Monday, October 12, 2009

The Long Arm of the Moment

On the second Saturday each month, I go out for an hour in our Hillsdale commercial center to pick up litter. I carry a trash bag and a “grabber,” one of those arm extender devices that allow me to pick up cigarette butts, candy wrappers and beer cans without ever having to stoop over.

The physical labor is easy, thanks largely to the grabber, a magnificent invention (whose inventor is worthy, perhaps, of a Nobel Peace Prize).

The problem with litter collecting is the mental part — the thoughts that crowd my brain as I confront the debris of bus stops, gullies and road shoulders. It’s pretty easy to get bummed out by the slobs who throw trash in the right-of-way. Equally depressing is thinking about just how much trash there is.

Picking it up is a task similar to that of Sisyphus trying to roll his proverbial boulder to the summit, only to lose it at the top and to have to start over.

In short, my trash pick-up experience isn’t helped by my fixating on the causes of littering and the unending consequences of human neglect. In the extreme, such thoughts become downright misanthropic.

So I’ve taken to turning trash grabbing into a kind of Zen meditation.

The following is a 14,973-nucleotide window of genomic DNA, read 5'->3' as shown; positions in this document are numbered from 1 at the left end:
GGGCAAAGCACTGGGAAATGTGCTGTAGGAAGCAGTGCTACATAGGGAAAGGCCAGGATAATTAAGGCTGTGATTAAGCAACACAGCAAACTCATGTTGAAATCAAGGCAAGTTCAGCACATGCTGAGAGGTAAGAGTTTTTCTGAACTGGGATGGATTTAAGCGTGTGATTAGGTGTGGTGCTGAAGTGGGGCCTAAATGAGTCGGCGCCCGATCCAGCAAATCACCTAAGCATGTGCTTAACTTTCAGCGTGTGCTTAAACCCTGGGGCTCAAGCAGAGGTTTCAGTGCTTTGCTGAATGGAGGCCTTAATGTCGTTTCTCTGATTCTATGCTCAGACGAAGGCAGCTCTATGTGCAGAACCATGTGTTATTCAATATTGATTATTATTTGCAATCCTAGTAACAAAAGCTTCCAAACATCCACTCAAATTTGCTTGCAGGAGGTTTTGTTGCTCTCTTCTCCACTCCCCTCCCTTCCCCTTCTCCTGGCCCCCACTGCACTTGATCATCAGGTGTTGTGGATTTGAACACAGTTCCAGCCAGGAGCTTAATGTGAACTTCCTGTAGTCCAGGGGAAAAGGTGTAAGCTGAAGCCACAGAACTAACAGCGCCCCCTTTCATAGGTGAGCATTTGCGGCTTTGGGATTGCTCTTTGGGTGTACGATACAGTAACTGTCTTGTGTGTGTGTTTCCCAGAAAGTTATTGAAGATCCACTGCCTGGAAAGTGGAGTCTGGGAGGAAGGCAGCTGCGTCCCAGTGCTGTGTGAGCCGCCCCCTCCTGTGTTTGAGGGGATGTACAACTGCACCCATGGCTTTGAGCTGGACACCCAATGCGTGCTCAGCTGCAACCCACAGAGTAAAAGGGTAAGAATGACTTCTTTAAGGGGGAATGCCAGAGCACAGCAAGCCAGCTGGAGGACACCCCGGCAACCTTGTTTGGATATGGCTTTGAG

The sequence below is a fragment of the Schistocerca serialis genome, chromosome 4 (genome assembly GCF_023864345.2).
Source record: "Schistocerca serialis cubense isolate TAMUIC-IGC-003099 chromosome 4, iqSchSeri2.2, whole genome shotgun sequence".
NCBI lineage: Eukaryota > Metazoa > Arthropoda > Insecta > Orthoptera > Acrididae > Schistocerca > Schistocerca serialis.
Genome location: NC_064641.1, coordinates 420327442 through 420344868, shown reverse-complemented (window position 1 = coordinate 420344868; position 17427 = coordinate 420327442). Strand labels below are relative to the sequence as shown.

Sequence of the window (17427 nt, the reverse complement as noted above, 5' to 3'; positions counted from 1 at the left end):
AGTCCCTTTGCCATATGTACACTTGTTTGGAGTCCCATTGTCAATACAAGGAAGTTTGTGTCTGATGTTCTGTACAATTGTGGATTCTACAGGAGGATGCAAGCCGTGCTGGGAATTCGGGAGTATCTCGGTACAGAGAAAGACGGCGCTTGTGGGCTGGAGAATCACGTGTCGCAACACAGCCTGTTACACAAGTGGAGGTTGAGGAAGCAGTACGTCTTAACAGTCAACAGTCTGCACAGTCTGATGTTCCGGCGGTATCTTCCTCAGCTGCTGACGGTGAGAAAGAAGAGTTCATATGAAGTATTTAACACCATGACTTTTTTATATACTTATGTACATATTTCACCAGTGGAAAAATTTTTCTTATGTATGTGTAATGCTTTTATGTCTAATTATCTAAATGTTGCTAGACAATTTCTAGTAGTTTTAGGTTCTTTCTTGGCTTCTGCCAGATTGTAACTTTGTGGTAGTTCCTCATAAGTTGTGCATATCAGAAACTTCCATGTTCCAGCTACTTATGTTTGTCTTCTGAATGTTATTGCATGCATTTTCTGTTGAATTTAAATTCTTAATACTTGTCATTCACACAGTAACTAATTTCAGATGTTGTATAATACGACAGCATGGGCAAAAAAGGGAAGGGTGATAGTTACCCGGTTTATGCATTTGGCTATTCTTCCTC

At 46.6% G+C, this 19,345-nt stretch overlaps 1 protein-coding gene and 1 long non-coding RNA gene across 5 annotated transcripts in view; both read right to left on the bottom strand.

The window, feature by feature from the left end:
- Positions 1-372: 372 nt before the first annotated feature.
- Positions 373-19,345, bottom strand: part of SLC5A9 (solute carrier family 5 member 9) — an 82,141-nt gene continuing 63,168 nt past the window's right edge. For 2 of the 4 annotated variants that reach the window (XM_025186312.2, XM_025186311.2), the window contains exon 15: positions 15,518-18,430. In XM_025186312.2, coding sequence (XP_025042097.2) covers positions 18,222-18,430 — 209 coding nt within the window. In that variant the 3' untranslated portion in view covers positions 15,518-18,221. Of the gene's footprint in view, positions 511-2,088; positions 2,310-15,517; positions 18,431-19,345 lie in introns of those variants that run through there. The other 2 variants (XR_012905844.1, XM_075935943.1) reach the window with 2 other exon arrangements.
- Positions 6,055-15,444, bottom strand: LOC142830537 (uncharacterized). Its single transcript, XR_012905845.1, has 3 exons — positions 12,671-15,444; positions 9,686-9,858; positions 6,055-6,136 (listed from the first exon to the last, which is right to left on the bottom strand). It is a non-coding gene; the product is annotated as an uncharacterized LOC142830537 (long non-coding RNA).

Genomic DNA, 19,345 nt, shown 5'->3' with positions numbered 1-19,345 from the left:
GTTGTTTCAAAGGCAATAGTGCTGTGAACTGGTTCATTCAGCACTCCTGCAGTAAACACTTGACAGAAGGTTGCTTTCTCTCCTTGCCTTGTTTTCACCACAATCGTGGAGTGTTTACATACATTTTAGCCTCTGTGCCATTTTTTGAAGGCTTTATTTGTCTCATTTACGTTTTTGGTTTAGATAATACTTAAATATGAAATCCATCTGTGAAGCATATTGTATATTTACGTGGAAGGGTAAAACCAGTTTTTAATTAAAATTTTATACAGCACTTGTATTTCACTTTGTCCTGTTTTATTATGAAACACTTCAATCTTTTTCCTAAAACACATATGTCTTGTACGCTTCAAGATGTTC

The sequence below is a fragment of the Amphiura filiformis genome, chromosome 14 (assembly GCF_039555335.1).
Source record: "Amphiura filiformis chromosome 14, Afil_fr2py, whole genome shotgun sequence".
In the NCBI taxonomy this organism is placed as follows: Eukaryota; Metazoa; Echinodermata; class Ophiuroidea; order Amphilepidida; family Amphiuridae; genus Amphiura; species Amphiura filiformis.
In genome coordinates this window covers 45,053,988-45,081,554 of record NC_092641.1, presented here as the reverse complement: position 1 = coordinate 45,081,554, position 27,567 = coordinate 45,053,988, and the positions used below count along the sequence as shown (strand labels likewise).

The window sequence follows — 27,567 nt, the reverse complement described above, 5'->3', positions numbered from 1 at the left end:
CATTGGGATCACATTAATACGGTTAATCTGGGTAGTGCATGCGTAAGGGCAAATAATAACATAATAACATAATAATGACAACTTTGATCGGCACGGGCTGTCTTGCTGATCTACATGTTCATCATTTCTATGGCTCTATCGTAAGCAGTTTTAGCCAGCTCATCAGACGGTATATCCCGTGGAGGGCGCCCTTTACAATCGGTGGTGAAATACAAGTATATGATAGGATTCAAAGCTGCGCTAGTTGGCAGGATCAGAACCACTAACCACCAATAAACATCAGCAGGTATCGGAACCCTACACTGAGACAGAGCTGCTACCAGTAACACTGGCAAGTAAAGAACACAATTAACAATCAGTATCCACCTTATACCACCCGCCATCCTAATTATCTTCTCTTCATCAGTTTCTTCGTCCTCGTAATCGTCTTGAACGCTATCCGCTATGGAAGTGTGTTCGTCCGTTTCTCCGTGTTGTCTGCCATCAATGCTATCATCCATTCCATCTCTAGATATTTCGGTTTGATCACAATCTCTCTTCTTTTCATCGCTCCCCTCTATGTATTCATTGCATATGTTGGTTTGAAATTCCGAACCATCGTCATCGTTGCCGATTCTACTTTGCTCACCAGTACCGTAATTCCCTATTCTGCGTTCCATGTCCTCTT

Detachment is the order of the hour. I absorb myself in the moment’s object of collection.


This cigarette butt has no past for me. I give no thought to who smoked it and dropped it. I give no thought to others who have smoked the innumerable butts I will encounter on my rounds.

I am utterly focused on aiming my grabber’s tongs so that when I squeeze the handle they will grasp this butt. Still in the now, I lift it and deposit it in my bag.

Now. Now. Now. Fritos bag, Starbuck’s cup, McDonald’s wrapper.

One at a time; moment by moment.

Soon the moments add up to an hour. My bag is full. I dump it in a dumpster that the local food co-op has given me permission to use. The manager rewards me with a free toasted, buttered, poppy-seed bagel and a steaming cup of coffee.

That’s it.

As I sip the coffee and sink my teeth into the soft, buttery bagel, I stay with the moment. I am simply eating to sustain two arms and hands of humanity’s billions. Some drop trash; others pick it up. Some build houses and roads, some drive buses and trains, some tie sutures, some flip burgers, some fire rifles, some cradle infants.

All of this is what the human organism does. I think of the arms and hands I call “mine” as helping define this small moment of existence in this small place.

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